Changes are being made to the BC Parks campground reservation system for the 2017 season.

Local news briefs: Changes to campground regulations

Plus buy a poinsettia for a good cause, and don't miss Brushes and Booze 2, coming soon.

Ranta re-elected

Cache Creek mayor John Ranta has been re-elected to a third consecutive one-year term as board chair of the Thompson-Nicola Regional District. Electoral Area “I” director Steve Rice of Spences Bridge has been elected to a first term as vice chair.

Brushes and Booze 2

Following a very successful first event, the Ashcroft and District Lions Club will be holding a second “Brushes and Booze” workshop at the Ashcroft HUB on Friday, November 25 and Saturday, November 26 from 6:30 to 10 p.m. Local artist Jo Petty will be on hand to help participants create a masterpiece (no painting experience is necessary). Tickets are $40 each (for one night only), and include matåçerials, snacks, and a complimentary drink (the themed event will feature Coronas, margaritas, and sangria); $5 from each ticket purchased will go directly to the Lions club. Tickets must be reserved by November 23; e-mail, or call (250) 457-0732, to reserve.

Medal of Good Citizenship

The province is seeking nominations for its newest provincial honour, the Medal of Good Citizenship, which was established in summer 2015. The medal recognizes individuals who have made outstanding contributions to the well-being of their communities, and the province relies on citizens to nominate candidates who are deserving of this honour. Two communities and 21 individuals have received the medal; among the 21 individuals honoured was Cache Creek resident Clayton Cassidy (“Local volunteer honoured with Citizenship Medal”, The Journal, June 30, 2016).

Nominations for the medal are accepted year-round, and can be made by an individual or group. Nominees can be of any age and from any region of the province. To learn more about the Medal of Good Citizenship, or to nominate a good citizen within your community, go to

Poinsettia time

Did you know that poinsettias—the popular plant that is indigenous to Mexico, and is associated with Christmas in North America—derives its English name from Joel Roberts Poinsett, the first United States Minister to Mexico, who introduced the plant to the States in 1825?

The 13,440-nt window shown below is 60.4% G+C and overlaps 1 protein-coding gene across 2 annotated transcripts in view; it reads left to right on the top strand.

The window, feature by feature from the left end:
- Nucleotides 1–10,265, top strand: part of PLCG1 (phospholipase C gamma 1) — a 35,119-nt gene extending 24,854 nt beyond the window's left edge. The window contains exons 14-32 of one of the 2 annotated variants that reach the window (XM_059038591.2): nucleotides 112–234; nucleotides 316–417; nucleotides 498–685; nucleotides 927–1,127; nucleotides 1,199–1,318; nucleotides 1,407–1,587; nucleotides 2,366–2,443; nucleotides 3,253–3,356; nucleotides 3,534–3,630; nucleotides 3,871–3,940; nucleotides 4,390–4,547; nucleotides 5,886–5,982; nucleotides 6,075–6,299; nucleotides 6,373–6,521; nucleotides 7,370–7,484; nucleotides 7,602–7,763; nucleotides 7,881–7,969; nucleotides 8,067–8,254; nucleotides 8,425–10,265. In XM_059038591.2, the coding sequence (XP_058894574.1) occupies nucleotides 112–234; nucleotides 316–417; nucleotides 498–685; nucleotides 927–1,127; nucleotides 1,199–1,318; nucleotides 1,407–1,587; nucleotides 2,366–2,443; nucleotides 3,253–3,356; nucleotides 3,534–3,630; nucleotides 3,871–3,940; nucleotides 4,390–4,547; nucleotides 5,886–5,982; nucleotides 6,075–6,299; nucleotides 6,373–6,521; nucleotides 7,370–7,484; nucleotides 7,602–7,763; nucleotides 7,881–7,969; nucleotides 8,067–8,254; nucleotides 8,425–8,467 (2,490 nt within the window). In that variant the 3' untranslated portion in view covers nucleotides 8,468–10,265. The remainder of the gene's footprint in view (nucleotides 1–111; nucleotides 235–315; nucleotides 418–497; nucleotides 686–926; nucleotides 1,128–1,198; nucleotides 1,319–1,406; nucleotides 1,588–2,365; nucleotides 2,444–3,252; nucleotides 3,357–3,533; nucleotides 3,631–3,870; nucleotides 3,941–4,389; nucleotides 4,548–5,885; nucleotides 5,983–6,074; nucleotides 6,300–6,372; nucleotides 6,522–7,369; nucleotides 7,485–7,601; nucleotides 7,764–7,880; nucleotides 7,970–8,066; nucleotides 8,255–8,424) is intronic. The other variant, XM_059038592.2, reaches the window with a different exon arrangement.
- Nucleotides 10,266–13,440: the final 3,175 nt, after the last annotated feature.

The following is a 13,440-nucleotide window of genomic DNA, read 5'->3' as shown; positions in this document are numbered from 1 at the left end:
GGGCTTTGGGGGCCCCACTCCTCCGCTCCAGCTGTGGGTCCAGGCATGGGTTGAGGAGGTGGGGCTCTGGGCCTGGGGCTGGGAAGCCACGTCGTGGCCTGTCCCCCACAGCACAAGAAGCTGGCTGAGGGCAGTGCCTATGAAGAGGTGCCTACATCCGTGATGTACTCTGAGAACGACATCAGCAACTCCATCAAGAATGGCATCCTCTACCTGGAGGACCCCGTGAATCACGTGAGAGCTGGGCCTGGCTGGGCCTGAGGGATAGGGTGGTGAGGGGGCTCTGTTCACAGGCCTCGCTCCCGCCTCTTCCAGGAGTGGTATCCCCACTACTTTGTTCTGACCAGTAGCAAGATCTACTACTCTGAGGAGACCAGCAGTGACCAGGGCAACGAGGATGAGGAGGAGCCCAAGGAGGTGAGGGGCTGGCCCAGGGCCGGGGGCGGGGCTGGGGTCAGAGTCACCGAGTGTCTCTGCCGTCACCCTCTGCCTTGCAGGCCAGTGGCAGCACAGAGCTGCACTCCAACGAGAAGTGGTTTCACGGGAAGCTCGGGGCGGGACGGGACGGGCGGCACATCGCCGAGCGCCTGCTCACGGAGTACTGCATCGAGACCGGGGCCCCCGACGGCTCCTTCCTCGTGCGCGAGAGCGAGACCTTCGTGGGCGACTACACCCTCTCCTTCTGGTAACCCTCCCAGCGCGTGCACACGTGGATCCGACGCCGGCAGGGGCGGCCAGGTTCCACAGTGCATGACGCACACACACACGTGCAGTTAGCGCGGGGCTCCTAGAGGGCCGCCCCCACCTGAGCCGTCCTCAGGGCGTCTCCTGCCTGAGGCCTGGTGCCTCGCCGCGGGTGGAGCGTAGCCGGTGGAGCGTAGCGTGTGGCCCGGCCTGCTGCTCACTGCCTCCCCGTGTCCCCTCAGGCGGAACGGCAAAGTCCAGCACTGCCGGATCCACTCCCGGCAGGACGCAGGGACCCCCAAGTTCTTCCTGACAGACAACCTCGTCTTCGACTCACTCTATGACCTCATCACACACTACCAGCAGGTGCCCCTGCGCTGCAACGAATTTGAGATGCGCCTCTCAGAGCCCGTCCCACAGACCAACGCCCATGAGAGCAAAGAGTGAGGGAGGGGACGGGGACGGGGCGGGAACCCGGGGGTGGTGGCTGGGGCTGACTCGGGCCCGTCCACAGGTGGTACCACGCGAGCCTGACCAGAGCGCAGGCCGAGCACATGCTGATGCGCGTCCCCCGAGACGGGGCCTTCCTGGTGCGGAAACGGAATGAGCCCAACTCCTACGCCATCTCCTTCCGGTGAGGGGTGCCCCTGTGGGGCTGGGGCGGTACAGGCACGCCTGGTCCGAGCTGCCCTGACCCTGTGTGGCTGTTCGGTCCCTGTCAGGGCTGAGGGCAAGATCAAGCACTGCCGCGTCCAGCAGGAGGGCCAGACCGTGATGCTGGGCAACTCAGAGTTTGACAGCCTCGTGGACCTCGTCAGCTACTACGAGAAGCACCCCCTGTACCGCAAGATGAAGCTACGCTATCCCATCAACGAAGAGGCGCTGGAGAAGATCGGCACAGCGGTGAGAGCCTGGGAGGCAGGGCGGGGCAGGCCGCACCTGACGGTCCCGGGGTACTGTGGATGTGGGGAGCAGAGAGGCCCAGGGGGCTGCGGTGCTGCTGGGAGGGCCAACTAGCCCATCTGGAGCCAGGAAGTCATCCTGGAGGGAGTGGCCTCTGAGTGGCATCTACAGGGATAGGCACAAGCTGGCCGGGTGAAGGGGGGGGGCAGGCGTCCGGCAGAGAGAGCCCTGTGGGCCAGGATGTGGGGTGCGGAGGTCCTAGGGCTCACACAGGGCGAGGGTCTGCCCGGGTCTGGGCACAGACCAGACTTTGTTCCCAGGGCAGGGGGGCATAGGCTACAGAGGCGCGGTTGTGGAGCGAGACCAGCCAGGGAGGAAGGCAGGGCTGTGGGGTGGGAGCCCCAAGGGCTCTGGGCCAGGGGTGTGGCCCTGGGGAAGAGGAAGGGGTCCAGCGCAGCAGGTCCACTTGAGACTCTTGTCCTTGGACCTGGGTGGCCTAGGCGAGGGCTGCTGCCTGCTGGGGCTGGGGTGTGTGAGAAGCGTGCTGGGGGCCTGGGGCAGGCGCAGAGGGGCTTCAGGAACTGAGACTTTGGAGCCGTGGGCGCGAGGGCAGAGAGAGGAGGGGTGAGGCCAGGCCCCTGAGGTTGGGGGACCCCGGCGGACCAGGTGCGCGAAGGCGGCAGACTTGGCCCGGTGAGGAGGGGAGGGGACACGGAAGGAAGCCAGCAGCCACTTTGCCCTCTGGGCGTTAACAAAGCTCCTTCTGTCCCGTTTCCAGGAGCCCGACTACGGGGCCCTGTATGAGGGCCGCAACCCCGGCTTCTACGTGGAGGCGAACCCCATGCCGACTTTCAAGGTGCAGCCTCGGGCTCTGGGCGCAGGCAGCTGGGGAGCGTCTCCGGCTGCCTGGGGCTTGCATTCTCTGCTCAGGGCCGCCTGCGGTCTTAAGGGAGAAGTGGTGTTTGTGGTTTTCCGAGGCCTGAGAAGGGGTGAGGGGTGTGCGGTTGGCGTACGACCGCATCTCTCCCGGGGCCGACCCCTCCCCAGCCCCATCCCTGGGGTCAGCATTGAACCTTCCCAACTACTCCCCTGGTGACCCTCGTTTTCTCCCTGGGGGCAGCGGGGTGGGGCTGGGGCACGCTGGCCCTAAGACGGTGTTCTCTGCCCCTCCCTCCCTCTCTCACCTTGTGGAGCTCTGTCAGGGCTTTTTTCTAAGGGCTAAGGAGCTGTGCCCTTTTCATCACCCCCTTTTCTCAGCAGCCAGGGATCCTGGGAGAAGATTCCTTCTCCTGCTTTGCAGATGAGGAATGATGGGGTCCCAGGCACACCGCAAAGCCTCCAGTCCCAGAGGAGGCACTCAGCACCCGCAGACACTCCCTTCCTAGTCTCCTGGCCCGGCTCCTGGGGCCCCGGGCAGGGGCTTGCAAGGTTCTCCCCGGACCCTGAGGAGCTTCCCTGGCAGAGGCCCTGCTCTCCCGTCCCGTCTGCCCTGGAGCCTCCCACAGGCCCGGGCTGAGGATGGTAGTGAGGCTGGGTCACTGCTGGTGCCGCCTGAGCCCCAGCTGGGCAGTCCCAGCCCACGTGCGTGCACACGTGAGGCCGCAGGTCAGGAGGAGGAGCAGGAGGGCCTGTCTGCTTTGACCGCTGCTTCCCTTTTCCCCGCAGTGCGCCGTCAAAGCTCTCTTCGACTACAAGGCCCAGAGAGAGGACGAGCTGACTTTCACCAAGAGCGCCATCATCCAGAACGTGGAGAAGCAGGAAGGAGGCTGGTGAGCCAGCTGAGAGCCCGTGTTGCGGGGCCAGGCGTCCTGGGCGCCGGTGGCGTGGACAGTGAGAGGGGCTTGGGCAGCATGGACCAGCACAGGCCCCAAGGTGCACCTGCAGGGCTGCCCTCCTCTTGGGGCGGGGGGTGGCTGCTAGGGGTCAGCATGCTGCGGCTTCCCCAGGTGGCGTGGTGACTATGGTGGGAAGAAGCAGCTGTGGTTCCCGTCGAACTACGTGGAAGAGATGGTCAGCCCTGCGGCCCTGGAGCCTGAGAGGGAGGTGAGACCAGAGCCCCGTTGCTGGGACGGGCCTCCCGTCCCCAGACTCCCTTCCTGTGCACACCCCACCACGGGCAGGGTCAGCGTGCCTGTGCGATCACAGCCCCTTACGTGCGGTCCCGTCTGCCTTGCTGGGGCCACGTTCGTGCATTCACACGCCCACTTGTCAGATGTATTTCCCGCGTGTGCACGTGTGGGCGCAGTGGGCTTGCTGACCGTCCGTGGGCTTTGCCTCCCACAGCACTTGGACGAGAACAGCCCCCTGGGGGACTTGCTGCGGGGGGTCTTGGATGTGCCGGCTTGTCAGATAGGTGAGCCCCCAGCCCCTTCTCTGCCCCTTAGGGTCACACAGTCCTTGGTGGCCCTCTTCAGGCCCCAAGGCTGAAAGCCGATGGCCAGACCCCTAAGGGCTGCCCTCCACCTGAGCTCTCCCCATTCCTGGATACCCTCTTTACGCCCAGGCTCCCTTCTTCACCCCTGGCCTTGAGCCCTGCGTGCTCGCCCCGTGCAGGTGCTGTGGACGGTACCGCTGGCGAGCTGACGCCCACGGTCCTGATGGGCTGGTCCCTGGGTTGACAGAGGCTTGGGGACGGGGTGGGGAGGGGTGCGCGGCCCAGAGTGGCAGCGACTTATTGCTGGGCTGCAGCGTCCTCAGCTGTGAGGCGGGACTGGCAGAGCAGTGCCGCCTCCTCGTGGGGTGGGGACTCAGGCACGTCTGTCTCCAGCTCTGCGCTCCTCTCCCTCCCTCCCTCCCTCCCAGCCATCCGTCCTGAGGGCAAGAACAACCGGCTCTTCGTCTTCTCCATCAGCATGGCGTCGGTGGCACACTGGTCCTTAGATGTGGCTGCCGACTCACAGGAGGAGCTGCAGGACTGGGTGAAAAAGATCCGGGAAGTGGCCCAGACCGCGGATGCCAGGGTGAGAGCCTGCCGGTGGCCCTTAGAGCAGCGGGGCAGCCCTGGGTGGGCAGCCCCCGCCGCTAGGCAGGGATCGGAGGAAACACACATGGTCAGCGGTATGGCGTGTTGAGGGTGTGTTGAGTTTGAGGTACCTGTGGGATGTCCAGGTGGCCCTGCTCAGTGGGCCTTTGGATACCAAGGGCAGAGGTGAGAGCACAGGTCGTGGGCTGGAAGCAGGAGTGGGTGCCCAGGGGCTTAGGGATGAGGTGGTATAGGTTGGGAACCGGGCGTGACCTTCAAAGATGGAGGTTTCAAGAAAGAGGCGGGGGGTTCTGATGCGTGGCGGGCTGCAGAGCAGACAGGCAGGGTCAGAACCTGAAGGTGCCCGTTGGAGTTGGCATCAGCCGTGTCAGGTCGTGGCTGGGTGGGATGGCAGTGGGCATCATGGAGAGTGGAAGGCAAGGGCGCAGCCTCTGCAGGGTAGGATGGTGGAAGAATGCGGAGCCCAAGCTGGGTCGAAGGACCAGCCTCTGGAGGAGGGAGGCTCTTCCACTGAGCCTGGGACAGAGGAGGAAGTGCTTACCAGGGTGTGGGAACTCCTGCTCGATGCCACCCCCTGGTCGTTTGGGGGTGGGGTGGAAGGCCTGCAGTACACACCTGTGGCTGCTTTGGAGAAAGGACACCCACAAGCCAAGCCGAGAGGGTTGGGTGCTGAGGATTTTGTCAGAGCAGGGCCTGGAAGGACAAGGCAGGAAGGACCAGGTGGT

And did you know that Cache Creek Elementary School is running its annual poinsettia fundraiser once again this year? The school is selling red, pink, and white poinsettias for $10 each, as well as azalea plants for $14, and colourful dish gardens (which contain a poinsettia as well as tropical plants) for $16. All the plants are supplied by Art Knapp’s in Kamloops, and The Journal can attest to their high quality. The money raised goes to support extra school activities. Order forms can be obtained at the school or at the Journal office; the deadline for orders is November 25, with the plants arriving around December 7.

Be careful out there

Both the BC Coroners Service and WorkSafeBC are urging drivers to be more careful, now that darkness is falling earlier. Statistics from the Coroners Service consistently show that pedestrian deaths occur more frequently in the winter months, with January, November, and December being the months with the highest numbers. Alarmingly, there were 10 pedestrians killed in B.C. this October as a result of road accidents; more than twice the average number for October over the past six years.

WorkSafeBC says that the number of workers who experienced a lost-time injury after being struck on the road or roadside is highest during the wetter, darker fall and winter months. “Workers who must perform their duties near traffic face the risk of being struck year-round, but especially when drivers may find it more difficult to see them,” says Mark Ordeman, WorkSafeBC industry and labour services manager. “We ask all drivers to keep that in mind and slow down; especially as weather conditions can change quickly and deteriorate.”

Changes to campsite bookings

Changes are coming to the BC Parks Discover Camping reservation service for 2017, to improve fair access for everyone looking to book a campsite in B.C.’s parks. The changes are in response to concerns raised during the 2016 camping season, including reselling and/or transferring reservations and “overbooking” (in which someone makes a reservation that includes more nights than are needed to secure a desired date, such as a long weekend, then cancels the dates they never intended to use). Although these issues represented a very small percentage of the 185,000 reservations made in 2016, both practices are increasing.

Beginning on January 2, 2017 the mid-March “opening day” for reservations at B.C. parks will be eliminated, and the three-month rolling reservation window will be extended to four months. This means that reservations at a campground can be made four months before that campground’s first reservable date. New measures will prevent the reselling of reservations; restrict the alteration of arrival dates to prevent overbooking; and implement a pilot project in select parks to reduce the maximum length of stay to seven days during the peak camping season, in order to provide more camping opportunities in provincial parks.

Environment Minister Mary Polak says that “We want to make sure that the campsite reservation service is doing its job as effectively and efficiently a possible. We know British Columbians want a reservation system that is fair.”

To learn more about the Discover Camping reservation system, or to book a camping trip, go to


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